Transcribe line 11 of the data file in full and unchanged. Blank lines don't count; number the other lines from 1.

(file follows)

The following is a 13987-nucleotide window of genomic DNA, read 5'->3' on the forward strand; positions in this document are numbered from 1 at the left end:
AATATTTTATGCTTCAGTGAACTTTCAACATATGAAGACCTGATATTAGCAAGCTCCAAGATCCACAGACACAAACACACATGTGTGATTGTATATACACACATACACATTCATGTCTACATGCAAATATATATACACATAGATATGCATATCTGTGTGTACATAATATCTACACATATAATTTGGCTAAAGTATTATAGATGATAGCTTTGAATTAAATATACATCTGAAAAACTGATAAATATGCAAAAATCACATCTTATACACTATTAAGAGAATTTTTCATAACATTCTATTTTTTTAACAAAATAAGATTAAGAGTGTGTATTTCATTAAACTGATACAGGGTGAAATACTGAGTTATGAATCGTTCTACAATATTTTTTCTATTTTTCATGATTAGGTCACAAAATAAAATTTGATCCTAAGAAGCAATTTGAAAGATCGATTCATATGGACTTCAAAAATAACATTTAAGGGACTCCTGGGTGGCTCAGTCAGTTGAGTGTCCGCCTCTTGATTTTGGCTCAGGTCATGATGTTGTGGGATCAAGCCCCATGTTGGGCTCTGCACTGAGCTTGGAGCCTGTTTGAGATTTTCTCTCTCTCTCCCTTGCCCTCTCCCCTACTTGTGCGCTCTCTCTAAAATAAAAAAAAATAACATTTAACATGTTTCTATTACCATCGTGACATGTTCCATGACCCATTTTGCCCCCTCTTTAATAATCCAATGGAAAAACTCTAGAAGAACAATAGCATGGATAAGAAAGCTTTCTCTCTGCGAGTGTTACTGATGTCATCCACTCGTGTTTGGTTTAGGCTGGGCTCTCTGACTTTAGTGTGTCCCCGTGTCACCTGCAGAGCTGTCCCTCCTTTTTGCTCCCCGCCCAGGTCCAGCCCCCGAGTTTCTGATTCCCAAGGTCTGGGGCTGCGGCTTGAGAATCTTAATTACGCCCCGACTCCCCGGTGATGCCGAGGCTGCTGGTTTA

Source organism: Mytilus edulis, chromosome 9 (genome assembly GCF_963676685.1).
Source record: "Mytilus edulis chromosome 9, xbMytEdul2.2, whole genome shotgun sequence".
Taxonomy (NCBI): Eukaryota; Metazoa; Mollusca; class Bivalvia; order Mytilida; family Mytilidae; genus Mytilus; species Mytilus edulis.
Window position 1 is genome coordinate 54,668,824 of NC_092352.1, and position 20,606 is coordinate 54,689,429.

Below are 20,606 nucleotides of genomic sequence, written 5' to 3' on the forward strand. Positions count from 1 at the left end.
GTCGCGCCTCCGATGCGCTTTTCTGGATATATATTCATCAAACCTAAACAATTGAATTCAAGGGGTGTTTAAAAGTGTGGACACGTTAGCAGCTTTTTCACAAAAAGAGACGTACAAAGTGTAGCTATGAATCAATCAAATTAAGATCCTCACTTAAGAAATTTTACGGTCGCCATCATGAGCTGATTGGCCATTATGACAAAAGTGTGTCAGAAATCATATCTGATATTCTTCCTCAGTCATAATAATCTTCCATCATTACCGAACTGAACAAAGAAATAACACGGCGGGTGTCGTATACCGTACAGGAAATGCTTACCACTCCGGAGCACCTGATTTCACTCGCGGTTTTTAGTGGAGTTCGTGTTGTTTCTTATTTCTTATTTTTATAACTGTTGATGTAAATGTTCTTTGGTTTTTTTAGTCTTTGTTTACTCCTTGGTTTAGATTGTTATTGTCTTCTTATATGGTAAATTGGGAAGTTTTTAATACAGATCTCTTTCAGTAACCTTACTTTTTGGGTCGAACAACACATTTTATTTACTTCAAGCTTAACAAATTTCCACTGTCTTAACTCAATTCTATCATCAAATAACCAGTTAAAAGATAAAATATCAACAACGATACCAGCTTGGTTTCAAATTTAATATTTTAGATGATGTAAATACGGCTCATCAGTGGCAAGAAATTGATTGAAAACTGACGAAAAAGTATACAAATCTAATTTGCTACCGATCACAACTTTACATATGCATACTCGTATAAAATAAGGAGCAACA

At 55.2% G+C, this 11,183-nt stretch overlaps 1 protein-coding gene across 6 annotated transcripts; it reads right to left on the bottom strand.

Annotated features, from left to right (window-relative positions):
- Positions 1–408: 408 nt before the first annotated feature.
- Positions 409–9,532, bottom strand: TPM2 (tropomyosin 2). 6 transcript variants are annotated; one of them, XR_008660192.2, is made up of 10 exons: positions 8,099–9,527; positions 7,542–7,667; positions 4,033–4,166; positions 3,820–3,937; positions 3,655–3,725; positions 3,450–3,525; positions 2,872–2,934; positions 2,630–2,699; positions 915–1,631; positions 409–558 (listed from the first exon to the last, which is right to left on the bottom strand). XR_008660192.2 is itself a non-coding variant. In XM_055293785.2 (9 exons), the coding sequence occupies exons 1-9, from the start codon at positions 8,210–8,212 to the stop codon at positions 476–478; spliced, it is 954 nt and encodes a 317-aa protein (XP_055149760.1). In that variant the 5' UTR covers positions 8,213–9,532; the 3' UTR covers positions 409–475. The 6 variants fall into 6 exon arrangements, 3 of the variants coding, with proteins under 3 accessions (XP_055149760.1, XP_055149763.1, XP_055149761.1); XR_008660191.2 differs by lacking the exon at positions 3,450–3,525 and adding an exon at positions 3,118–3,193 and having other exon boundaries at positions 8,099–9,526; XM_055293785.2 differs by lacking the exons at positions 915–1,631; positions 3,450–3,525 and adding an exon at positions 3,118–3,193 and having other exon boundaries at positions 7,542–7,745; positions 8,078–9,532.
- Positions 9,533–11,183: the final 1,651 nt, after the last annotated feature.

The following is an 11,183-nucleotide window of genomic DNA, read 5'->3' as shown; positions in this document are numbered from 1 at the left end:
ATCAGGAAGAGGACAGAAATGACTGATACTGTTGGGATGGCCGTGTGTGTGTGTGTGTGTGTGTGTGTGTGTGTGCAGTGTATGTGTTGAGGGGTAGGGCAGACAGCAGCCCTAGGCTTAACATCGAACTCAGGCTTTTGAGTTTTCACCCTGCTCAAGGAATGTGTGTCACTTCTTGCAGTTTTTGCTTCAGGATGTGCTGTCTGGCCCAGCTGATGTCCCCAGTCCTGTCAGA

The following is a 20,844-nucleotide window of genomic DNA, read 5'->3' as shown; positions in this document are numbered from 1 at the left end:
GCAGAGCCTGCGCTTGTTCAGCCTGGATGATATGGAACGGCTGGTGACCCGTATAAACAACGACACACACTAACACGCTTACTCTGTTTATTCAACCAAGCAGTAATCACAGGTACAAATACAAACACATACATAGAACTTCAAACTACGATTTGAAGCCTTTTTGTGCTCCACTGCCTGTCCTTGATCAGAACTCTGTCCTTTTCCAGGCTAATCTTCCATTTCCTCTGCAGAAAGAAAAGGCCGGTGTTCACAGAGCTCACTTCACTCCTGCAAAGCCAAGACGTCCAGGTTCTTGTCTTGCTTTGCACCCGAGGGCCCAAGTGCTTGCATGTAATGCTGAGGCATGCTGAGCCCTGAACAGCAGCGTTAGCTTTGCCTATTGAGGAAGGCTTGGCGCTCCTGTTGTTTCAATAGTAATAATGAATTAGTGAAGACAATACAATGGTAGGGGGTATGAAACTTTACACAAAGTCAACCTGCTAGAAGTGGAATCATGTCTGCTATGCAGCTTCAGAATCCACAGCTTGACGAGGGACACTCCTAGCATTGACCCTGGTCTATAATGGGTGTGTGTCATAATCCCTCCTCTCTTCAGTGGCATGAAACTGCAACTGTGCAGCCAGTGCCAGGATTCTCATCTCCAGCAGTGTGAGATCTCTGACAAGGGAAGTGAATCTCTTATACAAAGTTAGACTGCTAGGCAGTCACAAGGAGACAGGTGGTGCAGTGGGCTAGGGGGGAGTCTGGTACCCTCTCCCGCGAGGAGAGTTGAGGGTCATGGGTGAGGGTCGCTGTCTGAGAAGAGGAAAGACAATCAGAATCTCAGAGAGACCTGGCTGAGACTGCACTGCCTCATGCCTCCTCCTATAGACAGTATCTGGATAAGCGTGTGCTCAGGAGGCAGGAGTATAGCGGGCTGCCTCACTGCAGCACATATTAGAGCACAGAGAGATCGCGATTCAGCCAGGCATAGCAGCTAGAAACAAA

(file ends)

- Positions 1–408: 408 nt before the first annotated feature.